When I was a boy, growing up in Selkirk in the Scottish Borders (about 40 miles from the sea), I was given a Hang Ten t-shirt from my American cousin Charlotte in California. She grew up in Hawai’i and told me the significance of the name:
Hanging Ten is a surfing maneuver and is considered one of the most impressive and iconic stunts one can perform with a surfboard. Hanging ten is when the surfer positions the surfboard in such a way that the back of it is covered by the wave and the wave rider is free to walk to the front of the board and hang all ten toes over the nose of the board.
Perhaps in an ideal world I would then say that wearing my green and white striped Hang Ten t-shirt, as an eight year old, inspired me to learn to surf and I became one of Scotland’s finest surfers ever.
But it’s not. And I didn’t.
But isn’t that video just incredible, and beautiful and terrifying.
They say that every woman loves a man in uniform. To be honest, I’m not sure you can be entirely accurate with such a sweeping statement!
That’s a photograph of me proudly standing in the garden in my Air Training Corps uniform; I must have been aged about 15, I reckon.
And that’s a little orange wheelbarrow to the right of me, in case you were wondering. It wasn’t standard issue. Sometimes in the thick of pseudo-military situations you just have to improvise.
Which service do you want?
I really wanted to join the Royal Navy Training Corps (if ever there was such a thing), as my grandfather was an engineer in the Royal Navy, but given that Selkirk is about 33 miles from the sea and they couldn’t get a battleship up the River Ettrick (not that I suppose they ever even tried … lazy lot!) I had to make do with either the Air Training Corps (ATC) or Army Cadet Force (affectionately called “Pongos” by the ATC!).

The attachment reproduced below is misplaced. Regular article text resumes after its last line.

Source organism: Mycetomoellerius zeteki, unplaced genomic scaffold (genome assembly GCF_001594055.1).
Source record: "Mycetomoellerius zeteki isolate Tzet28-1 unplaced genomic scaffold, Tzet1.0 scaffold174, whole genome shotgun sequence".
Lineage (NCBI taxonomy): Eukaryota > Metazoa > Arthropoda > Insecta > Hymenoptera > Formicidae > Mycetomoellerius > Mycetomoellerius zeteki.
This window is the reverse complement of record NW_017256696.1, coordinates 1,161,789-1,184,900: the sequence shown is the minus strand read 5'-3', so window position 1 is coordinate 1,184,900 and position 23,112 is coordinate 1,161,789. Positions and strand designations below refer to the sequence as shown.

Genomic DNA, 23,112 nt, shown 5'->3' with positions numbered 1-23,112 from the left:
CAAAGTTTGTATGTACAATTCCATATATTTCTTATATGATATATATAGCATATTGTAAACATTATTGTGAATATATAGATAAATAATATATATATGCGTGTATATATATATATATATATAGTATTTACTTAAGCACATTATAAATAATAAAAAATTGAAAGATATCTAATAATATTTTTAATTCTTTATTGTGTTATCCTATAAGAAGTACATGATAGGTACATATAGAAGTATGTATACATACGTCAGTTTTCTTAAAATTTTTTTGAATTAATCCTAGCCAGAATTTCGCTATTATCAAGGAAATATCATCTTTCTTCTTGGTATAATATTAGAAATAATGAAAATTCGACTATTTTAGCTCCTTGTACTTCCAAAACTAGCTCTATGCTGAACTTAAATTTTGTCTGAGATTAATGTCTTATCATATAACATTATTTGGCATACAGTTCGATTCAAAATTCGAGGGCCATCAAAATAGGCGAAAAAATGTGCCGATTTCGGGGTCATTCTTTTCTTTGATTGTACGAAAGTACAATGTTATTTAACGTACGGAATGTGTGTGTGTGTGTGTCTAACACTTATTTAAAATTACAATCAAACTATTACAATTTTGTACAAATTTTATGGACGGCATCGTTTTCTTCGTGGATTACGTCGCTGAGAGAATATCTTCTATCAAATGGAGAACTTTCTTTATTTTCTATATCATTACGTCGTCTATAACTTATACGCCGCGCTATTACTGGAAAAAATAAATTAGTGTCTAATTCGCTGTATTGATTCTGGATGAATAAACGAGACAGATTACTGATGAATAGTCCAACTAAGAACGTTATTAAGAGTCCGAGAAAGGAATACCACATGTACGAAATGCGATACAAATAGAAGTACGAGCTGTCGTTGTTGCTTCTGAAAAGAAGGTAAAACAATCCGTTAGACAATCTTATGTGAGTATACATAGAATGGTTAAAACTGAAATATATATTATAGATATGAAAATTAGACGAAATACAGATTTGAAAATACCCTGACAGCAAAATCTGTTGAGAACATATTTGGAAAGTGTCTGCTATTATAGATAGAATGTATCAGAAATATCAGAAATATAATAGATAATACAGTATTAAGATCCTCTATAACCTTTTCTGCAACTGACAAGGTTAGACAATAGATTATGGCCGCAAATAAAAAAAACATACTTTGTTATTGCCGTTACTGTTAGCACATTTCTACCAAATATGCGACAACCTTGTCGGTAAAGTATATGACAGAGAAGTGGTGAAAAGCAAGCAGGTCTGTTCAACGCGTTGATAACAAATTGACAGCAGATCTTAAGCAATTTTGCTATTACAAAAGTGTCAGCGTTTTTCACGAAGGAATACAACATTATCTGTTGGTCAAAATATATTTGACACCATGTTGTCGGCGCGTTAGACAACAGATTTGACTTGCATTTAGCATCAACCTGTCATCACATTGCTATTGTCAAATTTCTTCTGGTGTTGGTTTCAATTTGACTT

My uncle had been in the ATC; he could fly a plane. That was cool. So I joined the Air Training Corps.
I thought it was classier too. Too many Saturday matinee films on BBC2, I reckon, watching Ginger and Blasher fighting it out amongst the clouds.
The closest I got to flying with the ATC, however, was sweeping out a hanger because our gliding appointment was cancelled due to high winds. We spent the afternoon instead wandering around the National Museum of Scotland on Chambers Street in Edinburgh with members of the public mistaking us for curators.
I had three favourite things in the ATC, apart from dressing up in the uniform, and marching around the local car park:
The uniforms Well, alright, the first thing was dressing up in the uniform. But it was more so dressing up in DPM and hiding under bushes in our local woods. An excuse to play Hide and Seek with some vague militaristic theme.
Shooting guns I wasn’t very good at it, to be honest, and I never wanted to shoot a human, but shooting real, live rifles was great fun none-the-less: lying prone with an SLR nestled into your shoulder firing off a magazine of .22 rounds into a small cardboard target at the end of basement room in Galashiels.
We never got to combine hiding in woods with firing guns at targets … odd that.
A sense of belonging Much of my childhood was characterised by my feeling that somehow I didn’t belong (I’m an Enneagram FOUR) so this was brilliant. It was like the Boy Scouts but without the bullying, with more discipline, and you got to run about in DPM, hiding in woods and shooting at targets in basement rooms in Galashiels!
It was like Junior National ServiceTM, but more fun. I think everyone should have to do Junior National Service. It didn’t do me any harm … if you need me I’ll be the one hiding in the woods with a gun! With my gang. Dressed in camouflage.
What more could a teenage boy want?! A girlfriend, I guess … but that’s another story.